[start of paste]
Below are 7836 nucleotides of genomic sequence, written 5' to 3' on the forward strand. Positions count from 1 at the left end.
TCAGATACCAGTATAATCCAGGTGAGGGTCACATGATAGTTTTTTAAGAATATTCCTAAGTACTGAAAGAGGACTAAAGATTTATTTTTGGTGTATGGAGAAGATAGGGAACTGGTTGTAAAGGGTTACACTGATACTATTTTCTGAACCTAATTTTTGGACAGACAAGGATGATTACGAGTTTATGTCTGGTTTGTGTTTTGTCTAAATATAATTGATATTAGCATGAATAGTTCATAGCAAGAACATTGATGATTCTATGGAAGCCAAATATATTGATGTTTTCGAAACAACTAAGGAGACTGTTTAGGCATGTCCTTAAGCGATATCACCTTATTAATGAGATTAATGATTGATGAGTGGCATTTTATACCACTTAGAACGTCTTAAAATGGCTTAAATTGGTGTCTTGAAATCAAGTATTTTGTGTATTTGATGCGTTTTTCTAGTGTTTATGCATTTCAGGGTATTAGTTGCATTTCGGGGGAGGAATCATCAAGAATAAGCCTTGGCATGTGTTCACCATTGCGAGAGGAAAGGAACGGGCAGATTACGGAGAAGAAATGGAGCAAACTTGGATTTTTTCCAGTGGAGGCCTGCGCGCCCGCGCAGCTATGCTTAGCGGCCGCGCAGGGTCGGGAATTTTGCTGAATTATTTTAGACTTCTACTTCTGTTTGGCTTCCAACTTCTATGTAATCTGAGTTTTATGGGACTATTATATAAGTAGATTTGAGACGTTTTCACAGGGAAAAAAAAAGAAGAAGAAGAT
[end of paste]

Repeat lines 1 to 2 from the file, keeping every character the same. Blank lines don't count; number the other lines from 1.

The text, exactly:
Below are 7836 nucleotides of genomic sequence, written 5' to 3' on the forward strand. Positions count from 1 at the left end.
TCAGATACCAGTATAATCCAGGTGAGGGTCACATGATAGTTTTTTAAGAATATTCCTAAGTACTGAAAGAGGACTAAAGATTTATTTTTGGTGTATGGAGAAGATAGGGAACTGGTTGTAAAGGGTTACACTGATACTATTTTCTGAACCTAATTTTTGGACAGACAAGGATGATTACGAGTTTATGTCTGGTTTGTGTTTTGTCTAAATATAATTGATATTAGCATGAATAGTTCATAGCAAGAACATTGATGATTCTATGGAAGCCAAATATATTGATGTTTTCGAAACAACTAAGGAGACTGTTTAGGCATGTCCTTAAGCGATATCACCTTATTAATGAGATTAATGATTGATGAGTGGCATTTTATACCACTTAGAACGTCTTAAAATGGCTTAAATTGGTGTCTTGAAATCAAGTATTTTGTGTATTTGATGCGTTTTTCTAGTGTTTATGCATTTCAGGGTATTAGTTGCATTTCGGGGGAGGAATCATCAAGAATAAGCCTTGGCATGTGTTCACCATTGCGAGAGGAAAGGAACGGGCAGATTACGGAGAAGAAATGGAGCAAACTTGGATTTTTTCCAGTGGAGGCCTGCGCGCCCGCGCAGCTATGCTTAGCGGCCGCGCAGGGTCGGGAATTTTGCTGAATTATTTTAGACTTCTACTTCTGTTTGGCTTCCAACTTCTATGTAATCTGAGTTTTATGGGACTATTATATAAGTAGATTTGAGACGTTTTCACAGGGAAAAAAAAAGAAGAAGAAGAT